Back in 2015, Cherry-Evans had agreed to join the Titans, only to perform a sensational backflip to stay with Manly on a $10 million lifetime deal. It was widely perceived that his bumper new pay packet forced club favourite Glenn Stewart out of the club.
Cherry-Evans had few friends in the game — or the media. So he thought it was time to change the narrative when it came to what people thought of him.
«I was sick of people assuming they knew who I was,» Cherry-Evans tells The Sun-Herald. «That’s been a large portion of my fault because I hadn’t let people in. If you don’t let people in, they will guess, and people were guessing wrong in my opinion.
«I thought the only way it will change is if I opened up myself to being more approachable to the media, to the fans and to opposition players. I’ve made a conscious effort to make people comfortable around me.
«I’m a private person, and I don’t like people prying into my private life. But by giving fans and the media an opportunity to see who I am in with a bit more personable detail, I’ve certainly opened that up.
«A big turning point for me was Gladstone. That’s when I noticed the public’s perception of me started to sway to a more positive light.
«People were still in my corner after Gladstone. Had that event happened three or four years earlier, it could have been the end of me based on my [reputation]. But I feel I’ve started to build a rapport with the fans and the game and on the back of that they trust you more.
«I just think when people see you in a different light, they are then more open to talking about you more positively.
«That goes for any player in the NRL. If someone doesn’t like you, they will turn a blind eye to the footy you’re playing. That naturally happens a lot in our game.
«As you open yourself up to being more approachable and open minded about talking about who you are and what you enjoy away from football, that certainly gives people a different opinion of me as a person, and off the back of that the comments start to flow about your footy.»
Tom and Jake Trbojevic have always been huge supporters of their captain. If the three of them stay fit for the bulk of the year, Manly are some chance of making the finals.
Tom Trbojevic told The Sun-Herald the Titans snub made Cherry-Evans a target for so many people in the game and for so many years.
«The Gold Coast never sat well with the media, and he got a bad name for it,» Trbojevic said. «It was upsetting for him. But he’s embraced the media more, doing that extra bit for fans now, and he’s been able to rebuild his image. He’s a really good person, a very good player who does so much for the game.»
Trbojevic recalled the day a Cherry-Evans prank left the brothers fearing for their future at the club.
«We had stolen his shoes one day, we knew the bloke who mowed his lawn and got him to give the shoes back,» Tom said.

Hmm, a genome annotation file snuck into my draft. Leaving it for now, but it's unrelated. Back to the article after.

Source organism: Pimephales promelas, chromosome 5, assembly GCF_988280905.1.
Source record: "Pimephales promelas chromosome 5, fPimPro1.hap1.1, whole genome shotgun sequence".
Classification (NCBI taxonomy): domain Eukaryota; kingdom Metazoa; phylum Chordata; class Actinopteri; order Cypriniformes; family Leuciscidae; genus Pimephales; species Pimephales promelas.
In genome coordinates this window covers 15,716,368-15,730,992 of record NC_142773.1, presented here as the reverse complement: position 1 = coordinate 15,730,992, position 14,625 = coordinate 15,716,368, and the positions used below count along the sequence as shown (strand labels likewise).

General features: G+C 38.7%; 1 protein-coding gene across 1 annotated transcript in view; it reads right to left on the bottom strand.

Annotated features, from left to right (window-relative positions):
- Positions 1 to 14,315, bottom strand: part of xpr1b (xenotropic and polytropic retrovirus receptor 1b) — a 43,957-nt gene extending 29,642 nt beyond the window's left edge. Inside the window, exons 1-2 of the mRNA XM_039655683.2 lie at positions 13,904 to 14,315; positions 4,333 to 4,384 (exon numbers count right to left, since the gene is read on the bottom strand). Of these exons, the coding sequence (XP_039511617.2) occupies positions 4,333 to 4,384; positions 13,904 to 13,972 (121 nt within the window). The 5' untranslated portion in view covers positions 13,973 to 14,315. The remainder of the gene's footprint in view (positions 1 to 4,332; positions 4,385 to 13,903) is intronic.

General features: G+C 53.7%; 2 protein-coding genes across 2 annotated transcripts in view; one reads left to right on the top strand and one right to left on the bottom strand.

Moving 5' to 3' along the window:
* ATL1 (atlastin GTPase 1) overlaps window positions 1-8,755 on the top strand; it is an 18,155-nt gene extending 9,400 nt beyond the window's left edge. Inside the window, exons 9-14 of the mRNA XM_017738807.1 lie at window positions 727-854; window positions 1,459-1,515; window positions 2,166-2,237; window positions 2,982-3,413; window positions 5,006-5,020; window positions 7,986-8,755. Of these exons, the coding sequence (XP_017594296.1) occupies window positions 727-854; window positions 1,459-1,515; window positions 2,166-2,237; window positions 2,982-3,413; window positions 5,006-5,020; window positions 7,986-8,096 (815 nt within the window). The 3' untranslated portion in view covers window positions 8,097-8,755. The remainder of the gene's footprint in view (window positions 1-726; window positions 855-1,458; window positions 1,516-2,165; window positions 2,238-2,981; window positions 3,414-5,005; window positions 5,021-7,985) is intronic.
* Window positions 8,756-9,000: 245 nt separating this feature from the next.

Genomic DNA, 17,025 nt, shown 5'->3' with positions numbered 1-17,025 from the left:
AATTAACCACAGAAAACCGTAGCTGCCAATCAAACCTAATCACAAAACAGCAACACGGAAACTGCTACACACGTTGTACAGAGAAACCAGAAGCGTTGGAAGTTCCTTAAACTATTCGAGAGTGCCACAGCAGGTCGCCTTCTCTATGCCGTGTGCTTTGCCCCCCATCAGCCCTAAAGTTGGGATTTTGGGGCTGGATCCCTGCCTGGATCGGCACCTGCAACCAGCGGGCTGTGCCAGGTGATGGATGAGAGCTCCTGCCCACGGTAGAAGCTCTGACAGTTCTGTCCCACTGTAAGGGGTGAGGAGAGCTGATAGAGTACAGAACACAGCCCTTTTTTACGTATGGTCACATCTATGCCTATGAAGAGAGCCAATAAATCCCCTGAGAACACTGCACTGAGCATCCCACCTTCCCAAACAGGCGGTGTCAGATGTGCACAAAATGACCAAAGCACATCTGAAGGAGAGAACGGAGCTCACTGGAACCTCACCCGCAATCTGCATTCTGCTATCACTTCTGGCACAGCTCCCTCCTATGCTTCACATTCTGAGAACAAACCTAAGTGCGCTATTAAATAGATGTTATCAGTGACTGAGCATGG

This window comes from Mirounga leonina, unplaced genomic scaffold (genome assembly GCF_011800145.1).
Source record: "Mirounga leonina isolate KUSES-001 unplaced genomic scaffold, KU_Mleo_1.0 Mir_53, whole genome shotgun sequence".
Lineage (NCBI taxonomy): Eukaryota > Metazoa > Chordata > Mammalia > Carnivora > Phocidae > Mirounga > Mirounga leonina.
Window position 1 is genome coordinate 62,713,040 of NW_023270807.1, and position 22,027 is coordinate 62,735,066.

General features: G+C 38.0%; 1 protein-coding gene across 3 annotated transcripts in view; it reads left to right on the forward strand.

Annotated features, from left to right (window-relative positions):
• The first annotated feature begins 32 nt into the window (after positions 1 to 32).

«‘Chez’ found out it was us. Jake and I went up to Dubbo for a promotion a few years back and hung around to have a few beers later that night.
«We didn’t know it at the time, but ‘Chez’ got this bloke to fire off an email to our [former] footy manager, Gareth Holmes, telling him how we had our shirts off in this club and how we were carrying on.
«We hadn’t done any of it, but Gareth said we would have to front the NRL integrity unit. I was 20 at the time and pretty rattled. And you know Jake, he was off his head going, ‘What’s going on here?’.
«A couple of days later there was a team meeting, Daly told everyone what was happening. But then he told us it was just a joke. He got us good. It was a good laugh.»
Cherry-Evans, now 30, has quietly gone from strength to strength on the field, despite Manly missing three of the last four finals series.
Returning coach Des Hasler will use Cherry-Evans predominantly on the right edge this season, rather than let him roam.
Keeping him to the right side of the field worked in 2011 when they won the premiership together. It is also how he has been used along side Cameron Munster and Luke Keary respectively in the Queensland and Australian set-ups.
Winning back those rep jumpers last year after a lengthy exile is something Cherry-Evans wants to maintain.
Such is the respect for Cherry-Evans when it comes to Kangaroos coach Mal Meninga, he was elevated to the vice-captaincy late last season behind Boyd Cordner for the two Tests against New Zealand and Tonga.
Meninga also handed Cherry-Evans his first Queensland jersey in 2013, only for rumours to emerge not long after Johnathan Thurston and every other Maroons star and supporter and official and publican could not cop the Manly upstart.
«But I’ve always found him really easy to work with,» Meninga said. «I never saw anything with the Queensland team. I’ve said it s many times in the past, but the only reason Daly [eventually] missed out on Queensland was because I had to make a call on the No. 14 jersey between him and Michael Morgan. It had nothing to do with personality.
«It wasn’t broadcast he was made vice-captain of the Kangaroos. His contribution was excellent last year. He worked hard on his leadership in the team. He was very willing and capable of doing it.»
Few give Manly a hope of playing finals footy this year.
Sea Eagles’ fans will always show them love. The same love Cherry-Evans is now enjoying.
Christian covers rugby league for The Sydney Morning Herald.